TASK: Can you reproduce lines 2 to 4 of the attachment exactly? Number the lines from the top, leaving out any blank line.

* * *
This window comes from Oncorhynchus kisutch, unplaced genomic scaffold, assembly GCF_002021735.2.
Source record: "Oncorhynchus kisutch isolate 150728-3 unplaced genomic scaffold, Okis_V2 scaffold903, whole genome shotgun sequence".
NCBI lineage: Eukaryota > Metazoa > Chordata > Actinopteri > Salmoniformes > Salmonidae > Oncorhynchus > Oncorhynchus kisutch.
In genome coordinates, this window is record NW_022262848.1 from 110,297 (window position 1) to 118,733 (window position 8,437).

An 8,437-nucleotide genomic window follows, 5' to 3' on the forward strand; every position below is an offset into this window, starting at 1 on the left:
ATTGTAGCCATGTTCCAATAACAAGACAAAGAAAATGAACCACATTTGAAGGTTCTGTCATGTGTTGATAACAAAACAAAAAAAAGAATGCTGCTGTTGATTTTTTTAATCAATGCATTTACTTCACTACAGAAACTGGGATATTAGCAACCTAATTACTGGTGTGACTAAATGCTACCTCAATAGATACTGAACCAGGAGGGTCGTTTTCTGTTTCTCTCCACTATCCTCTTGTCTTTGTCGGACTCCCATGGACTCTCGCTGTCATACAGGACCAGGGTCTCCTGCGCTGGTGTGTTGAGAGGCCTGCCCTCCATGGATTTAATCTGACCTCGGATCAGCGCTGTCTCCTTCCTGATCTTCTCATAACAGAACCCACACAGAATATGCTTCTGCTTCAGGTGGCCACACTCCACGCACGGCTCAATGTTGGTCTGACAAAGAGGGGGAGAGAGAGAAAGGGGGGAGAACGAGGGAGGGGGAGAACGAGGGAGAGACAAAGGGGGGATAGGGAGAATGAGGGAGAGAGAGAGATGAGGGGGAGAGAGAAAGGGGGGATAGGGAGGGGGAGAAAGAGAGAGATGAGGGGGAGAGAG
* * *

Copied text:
Source record: "Oncorhynchus kisutch isolate 150728-3 unplaced genomic scaffold, Okis_V2 scaffold903, whole genome shotgun sequence".
NCBI lineage: Eukaryota > Metazoa > Chordata > Actinopteri > Salmoniformes > Salmonidae > Oncorhynchus > Oncorhynchus kisutch.
In genome coordinates, this window is record NW_022262848.1 from 110,297 (window position 1) to 118,733 (window position 8,437).